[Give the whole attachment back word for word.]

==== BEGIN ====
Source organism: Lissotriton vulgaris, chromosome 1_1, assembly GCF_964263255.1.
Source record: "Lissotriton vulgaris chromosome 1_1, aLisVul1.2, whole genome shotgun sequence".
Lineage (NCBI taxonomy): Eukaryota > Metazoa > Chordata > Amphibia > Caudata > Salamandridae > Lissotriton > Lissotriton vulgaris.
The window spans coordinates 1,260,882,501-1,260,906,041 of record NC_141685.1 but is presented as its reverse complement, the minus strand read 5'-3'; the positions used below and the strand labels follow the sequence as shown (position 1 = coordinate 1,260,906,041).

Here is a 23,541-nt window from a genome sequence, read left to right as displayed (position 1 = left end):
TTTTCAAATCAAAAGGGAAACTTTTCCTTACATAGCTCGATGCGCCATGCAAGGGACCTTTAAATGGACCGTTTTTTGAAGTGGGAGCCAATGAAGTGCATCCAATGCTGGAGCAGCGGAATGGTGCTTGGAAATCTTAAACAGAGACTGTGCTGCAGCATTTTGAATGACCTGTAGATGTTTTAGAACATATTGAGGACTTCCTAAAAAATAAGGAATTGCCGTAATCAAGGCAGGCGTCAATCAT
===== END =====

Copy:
Source organism: Lissotriton vulgaris, chromosome 1_1, assembly GCF_964263255.1.
Source record: "Lissotriton vulgaris chromosome 1_1, aLisVul1.2, whole genome shotgun sequence".
Lineage (NCBI taxonomy): Eukaryota > Metazoa > Chordata > Amphibia > Caudata > Salamandridae > Lissotriton > Lissotriton vulgaris.
The window spans coordinates 1,260,882,501-1,260,906,041 of record NC_141685.1 but is presented as its reverse complement, the minus strand read 5'-3'; the positions used below and the strand labels follow the sequence as shown (position 1 = coordinate 1,260,906,041).

Here is a 23,541-nt window from a genome sequence, read left to right as displayed (position 1 = left end):
TTTTCAAATCAAAAGGGAAACTTTTCCTTACATAGCTCGATGCGCCATGCAAGGGACCTTTAAATGGACCGTTTTTTGAAGTGGGAGCCAATGAAGTGCATCCAATGCTGGAGCAGCGGAATGGTGCTTGGAAATCTTAAACAGAGACTGTGCTGCAGCATTTTGAATGACCTGTAGATGTTTTAGAACATATTGAGGACTTCCTAAAAAATAAGGAATTGCCGTAATCAAGGCAGGCGTCAATCAT